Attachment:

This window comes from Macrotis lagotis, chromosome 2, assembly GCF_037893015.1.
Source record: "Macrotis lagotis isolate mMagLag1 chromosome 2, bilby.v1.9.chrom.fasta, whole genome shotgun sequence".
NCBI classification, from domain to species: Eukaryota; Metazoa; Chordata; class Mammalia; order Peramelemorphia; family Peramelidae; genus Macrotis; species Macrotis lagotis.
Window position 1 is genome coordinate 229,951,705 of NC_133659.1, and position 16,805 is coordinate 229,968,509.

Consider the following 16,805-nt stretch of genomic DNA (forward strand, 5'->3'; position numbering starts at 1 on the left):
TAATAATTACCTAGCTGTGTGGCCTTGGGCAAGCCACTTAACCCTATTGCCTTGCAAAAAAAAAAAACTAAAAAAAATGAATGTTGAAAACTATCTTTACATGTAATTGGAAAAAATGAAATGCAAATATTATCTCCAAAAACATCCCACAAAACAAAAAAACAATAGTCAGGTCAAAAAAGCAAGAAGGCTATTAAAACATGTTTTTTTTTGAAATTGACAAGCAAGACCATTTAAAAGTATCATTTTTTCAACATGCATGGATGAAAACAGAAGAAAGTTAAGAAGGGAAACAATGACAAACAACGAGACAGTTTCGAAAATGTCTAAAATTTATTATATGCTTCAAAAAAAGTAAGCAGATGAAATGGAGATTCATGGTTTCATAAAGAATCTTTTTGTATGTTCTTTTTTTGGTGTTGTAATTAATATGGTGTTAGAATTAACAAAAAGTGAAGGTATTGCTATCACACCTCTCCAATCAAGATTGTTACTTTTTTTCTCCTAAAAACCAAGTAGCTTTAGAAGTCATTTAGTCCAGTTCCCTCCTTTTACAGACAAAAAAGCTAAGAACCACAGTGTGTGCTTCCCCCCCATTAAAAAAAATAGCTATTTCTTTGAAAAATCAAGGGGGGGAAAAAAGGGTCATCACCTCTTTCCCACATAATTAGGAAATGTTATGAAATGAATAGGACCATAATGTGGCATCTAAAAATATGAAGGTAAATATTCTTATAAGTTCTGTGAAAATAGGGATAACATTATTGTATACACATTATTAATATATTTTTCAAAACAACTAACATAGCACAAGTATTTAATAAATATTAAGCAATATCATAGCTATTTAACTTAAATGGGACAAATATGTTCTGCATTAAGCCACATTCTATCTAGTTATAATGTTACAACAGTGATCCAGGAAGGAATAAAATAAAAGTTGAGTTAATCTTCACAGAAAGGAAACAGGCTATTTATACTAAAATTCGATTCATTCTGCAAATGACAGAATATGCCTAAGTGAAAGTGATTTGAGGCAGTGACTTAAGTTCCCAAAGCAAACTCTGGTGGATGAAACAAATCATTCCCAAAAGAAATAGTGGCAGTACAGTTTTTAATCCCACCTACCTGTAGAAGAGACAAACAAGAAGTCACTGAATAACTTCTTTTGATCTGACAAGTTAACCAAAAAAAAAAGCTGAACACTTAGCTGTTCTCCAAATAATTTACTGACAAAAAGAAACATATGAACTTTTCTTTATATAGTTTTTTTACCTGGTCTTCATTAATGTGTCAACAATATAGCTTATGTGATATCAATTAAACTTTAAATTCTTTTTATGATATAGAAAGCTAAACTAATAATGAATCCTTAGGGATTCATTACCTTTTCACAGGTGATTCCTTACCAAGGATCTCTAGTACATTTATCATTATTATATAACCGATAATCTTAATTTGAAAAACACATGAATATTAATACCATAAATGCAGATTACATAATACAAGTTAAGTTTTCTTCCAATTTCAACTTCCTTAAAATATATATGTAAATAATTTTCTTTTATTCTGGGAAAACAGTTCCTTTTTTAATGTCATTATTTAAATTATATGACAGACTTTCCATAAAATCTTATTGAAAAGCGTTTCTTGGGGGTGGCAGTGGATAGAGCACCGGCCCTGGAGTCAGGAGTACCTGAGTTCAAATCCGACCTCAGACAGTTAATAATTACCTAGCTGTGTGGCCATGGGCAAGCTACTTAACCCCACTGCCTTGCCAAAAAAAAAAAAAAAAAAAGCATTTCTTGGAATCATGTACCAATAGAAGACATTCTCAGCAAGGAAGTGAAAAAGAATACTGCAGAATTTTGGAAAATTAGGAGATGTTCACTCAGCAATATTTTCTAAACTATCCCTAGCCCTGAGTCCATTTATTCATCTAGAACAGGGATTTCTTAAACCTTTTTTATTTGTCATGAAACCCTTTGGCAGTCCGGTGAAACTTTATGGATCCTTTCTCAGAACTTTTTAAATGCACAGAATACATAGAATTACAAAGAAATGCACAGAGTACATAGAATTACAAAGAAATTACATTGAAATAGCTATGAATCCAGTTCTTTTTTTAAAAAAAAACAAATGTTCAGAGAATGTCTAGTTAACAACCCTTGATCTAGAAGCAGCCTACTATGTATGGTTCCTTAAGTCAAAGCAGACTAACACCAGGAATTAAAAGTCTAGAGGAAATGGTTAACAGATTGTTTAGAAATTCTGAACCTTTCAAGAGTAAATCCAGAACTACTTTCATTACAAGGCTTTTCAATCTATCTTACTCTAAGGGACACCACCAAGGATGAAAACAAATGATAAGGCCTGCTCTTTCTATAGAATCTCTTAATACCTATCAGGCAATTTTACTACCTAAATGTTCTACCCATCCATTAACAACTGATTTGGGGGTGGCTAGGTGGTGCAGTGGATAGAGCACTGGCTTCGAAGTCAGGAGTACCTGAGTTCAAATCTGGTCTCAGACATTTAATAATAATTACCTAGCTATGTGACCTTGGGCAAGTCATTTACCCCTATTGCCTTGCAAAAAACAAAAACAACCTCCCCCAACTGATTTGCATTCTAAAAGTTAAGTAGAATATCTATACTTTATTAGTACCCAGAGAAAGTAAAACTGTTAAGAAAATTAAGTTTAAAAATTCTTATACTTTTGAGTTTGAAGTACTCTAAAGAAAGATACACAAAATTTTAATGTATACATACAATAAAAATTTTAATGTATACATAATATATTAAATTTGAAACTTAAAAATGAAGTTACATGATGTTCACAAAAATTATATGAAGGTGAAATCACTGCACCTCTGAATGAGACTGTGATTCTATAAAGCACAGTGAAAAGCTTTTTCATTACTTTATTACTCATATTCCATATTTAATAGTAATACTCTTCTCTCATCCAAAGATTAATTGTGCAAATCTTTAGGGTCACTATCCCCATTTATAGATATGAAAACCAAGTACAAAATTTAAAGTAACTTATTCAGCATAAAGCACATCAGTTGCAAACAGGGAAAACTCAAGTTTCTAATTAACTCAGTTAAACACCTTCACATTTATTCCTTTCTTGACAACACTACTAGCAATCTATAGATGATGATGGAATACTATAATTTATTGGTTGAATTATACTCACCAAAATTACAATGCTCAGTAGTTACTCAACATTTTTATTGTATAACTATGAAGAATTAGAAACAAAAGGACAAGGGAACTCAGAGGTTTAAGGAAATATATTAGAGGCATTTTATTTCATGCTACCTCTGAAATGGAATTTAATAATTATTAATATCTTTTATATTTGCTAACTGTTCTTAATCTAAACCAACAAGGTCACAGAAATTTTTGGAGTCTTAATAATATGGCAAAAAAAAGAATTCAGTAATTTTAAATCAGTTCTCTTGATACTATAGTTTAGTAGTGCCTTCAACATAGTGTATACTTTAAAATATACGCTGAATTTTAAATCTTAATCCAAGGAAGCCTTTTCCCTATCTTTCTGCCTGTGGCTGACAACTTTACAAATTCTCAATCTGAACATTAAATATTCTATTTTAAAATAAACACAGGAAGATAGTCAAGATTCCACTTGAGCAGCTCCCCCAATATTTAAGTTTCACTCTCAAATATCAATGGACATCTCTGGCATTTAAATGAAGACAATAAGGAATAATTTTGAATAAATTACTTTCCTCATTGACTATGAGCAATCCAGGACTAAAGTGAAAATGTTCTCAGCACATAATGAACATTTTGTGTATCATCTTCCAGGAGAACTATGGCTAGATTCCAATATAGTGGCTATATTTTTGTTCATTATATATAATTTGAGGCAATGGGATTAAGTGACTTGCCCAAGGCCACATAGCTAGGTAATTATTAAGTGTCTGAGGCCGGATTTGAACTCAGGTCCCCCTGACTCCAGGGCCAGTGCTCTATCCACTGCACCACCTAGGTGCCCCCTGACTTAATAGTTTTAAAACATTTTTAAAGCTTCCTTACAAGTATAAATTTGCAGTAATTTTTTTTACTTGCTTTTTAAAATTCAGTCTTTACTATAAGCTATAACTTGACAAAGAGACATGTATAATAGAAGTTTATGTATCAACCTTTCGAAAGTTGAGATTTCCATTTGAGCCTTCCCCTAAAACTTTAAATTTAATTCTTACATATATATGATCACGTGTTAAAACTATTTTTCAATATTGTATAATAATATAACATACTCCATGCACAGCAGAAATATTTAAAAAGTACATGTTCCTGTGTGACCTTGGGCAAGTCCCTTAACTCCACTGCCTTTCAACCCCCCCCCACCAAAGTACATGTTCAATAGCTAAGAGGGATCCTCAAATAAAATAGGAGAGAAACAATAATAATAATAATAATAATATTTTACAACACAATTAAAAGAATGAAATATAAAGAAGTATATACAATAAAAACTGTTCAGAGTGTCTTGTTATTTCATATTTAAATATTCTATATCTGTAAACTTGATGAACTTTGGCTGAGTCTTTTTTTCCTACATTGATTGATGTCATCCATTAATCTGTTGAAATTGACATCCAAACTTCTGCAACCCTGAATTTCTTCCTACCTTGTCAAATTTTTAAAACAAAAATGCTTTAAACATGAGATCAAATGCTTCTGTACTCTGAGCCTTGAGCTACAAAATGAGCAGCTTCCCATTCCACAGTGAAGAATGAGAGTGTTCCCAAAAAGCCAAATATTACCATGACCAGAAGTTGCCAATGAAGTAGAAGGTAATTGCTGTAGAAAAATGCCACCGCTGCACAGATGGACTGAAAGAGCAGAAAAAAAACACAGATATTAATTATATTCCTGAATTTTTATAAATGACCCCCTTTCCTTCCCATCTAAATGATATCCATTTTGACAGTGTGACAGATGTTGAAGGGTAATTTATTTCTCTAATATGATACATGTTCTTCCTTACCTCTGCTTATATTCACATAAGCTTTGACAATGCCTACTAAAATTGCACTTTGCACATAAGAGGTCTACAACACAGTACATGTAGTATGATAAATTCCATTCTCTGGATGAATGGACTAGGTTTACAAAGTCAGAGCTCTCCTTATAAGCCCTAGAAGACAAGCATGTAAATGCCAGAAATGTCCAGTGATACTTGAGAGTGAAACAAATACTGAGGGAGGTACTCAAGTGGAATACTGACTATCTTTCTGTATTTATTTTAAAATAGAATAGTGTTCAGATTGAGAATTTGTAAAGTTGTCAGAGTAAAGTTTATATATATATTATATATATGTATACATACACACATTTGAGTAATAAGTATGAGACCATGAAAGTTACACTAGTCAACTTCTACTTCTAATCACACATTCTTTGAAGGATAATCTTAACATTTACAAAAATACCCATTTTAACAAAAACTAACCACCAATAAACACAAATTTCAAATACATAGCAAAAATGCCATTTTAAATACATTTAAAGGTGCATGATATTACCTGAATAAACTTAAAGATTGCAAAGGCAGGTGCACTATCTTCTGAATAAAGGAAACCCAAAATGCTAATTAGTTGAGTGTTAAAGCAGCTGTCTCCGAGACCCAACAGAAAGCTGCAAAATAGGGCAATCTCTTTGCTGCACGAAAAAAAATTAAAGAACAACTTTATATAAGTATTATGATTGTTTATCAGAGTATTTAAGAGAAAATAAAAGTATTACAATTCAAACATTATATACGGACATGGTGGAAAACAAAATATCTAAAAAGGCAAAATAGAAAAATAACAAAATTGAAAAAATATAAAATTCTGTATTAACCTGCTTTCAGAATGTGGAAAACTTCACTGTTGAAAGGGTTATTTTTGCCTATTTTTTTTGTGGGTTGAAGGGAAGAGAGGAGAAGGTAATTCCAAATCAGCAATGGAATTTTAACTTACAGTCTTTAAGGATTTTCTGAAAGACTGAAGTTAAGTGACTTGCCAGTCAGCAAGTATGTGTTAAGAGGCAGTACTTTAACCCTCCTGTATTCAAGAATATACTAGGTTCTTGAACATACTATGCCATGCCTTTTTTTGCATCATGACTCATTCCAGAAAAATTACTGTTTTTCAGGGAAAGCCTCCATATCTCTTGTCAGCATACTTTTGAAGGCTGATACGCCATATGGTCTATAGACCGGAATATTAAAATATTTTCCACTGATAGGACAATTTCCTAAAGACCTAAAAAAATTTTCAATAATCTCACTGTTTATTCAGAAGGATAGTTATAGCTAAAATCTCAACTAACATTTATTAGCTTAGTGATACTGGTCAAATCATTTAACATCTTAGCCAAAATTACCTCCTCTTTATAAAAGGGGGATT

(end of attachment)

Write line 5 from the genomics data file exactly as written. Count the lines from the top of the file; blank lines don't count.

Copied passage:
Consider the following 16,805-nt stretch of genomic DNA (forward strand, 5'->3'; position numbering starts at 1 on the left):